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Reliance to buy Metals USA for $1.2B

Keywords: Tags  Reliance Steel & Aluminum, David Hannah, Metals USA Holdings, Lourenco Goncalves, acquisition, Jim Bouchard, Esmark, Norm Gottschalk Marmon/Keystone


CHICAGO — In a surprise move, Reliance Steel & Aluminum Co. and Metals USA Holdings Corp. have agreed to merge in a roughly $1.2-billion deal.

It is Reliance’s largest acquisition to date, and will give the Los Angeles-based distributor a 6- to 7-percent share of the U.S. service center market, chairman and chief executive officer David H. Hannah told investors during a Feb. 6 conference call.

The all-cash transaction—which has Reliance purchasing Metals USA shares at $20.65 each—is expected to close in the second quarter, at which point Reliance will hold total assets exceeding $6.5 billion with annual sales above $10 billion. Each company’s board of directors has already approved the deal.

Hannah will continue to lead the combined company, which will retain the Metals USA brand, while Metals USA chairman, president and chief executive officer Lourenco Goncalves will retire.

"Reliance is the benchmark of the industry, the biggest company," Goncalves told AMM. "Metals USA will be a great fit within their organization. For me, it’s rewarding that we built this company out of zero. We purchased it out of bankruptcy and built it to $2 billion (in revenue)."

The transaction is a "good value for stockholders" and good for Metals USA employees, Goncalves said. "Reliance has a history of treating employees well."

The acquisition of Fort Lauderdale, Fla.-based Metals USA, which operates 48 service centers in the United States, will be "an excellent fit and nicely complements our customer base, product mix and geographic footprint," Hannah said during the conference call.

The parties kept the deal well under wraps.

"I didn’t see that coming at all," Marmon/Keystone Corp. president Norman E. Gottschalk Jr. said. "The areas they (Metals USA) play in—fabrication, construction—that’s coming back, albeit slowly, so the timing is excellent. Reliance is a good company and (the merger) will stabilize the industry a little bit more. It gives them further critical mass. It’s another good move on Reliance’s part.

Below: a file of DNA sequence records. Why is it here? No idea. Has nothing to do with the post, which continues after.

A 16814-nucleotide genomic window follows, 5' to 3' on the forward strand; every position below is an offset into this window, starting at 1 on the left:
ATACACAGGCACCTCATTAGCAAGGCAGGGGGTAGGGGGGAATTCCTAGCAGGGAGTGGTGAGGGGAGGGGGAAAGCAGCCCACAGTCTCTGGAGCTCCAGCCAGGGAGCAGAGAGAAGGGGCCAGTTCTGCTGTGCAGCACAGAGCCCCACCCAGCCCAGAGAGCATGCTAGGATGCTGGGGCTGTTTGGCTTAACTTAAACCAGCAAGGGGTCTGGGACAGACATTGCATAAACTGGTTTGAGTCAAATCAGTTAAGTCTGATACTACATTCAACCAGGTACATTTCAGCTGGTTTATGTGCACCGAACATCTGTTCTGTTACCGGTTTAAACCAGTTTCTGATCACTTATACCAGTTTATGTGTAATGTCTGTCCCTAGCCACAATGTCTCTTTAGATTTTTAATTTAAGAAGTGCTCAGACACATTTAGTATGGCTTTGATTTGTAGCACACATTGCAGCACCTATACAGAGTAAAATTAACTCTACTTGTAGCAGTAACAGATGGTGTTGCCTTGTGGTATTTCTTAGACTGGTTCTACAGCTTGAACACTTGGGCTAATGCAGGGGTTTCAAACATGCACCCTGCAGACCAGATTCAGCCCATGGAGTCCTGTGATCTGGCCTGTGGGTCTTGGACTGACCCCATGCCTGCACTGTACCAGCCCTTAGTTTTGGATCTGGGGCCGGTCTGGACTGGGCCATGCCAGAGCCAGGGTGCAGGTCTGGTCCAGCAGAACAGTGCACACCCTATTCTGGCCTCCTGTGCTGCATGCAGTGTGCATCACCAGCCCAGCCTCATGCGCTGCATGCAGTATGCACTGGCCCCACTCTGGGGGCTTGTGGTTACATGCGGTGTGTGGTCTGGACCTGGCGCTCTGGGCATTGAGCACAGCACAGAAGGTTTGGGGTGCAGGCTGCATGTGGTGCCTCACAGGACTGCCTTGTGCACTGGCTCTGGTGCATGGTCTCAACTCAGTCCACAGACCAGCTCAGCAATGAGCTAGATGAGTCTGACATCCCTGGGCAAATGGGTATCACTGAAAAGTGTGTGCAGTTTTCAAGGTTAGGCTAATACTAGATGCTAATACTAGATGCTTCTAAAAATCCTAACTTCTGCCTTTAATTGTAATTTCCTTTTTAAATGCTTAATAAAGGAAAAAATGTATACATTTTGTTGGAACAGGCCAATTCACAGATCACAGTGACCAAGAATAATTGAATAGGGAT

"I don’t see any negatives," Gottschalk added. "It’s a hell of a deal."

"It’s a great acquisition for Reliance and good for Metals USA’s shareholders. It creates quite a powerhouse in the United States," James P. Bouchard, chairman and chief executive officer of Sewickley, Pa.-based Esmark Inc., told AMM. "You will have to see larger competitors step up, as the industry is still fragmented."

Michael D. Siegal, chairman and chief executive officer of Bedford Heights, Ohio-based Olympic Steel Inc., said the market is responding positively to the merger. "I think it’s a great deal for both companies," he said. Generally, "it’s a pretty good environment for things to get done. The financing markets are wide open. The debt markets are open. To be able to finance deals, there are no restrictions."

Siegal said the purchase gives Reliance critical mass, but "from a competitive standpoint, if you provide service and value, a bigger competitor in your region should not matter."

The acquisition will immediately add to Reliance’s profits, according to Hannah, even without evaluating any potential synergies between the two companies.

Adding Metals USA will increase Reliance’s sales exposure to the carbon flat-rolled market, Hannah said. "We feel good about it." Metals USA has "a good flat-rolled business with solid margins. We looked into that, and we think it’s a good business going forward."

He does not expect Reliance will need to rationalize any of Metals USA’s facilities or sell off any of its assets.


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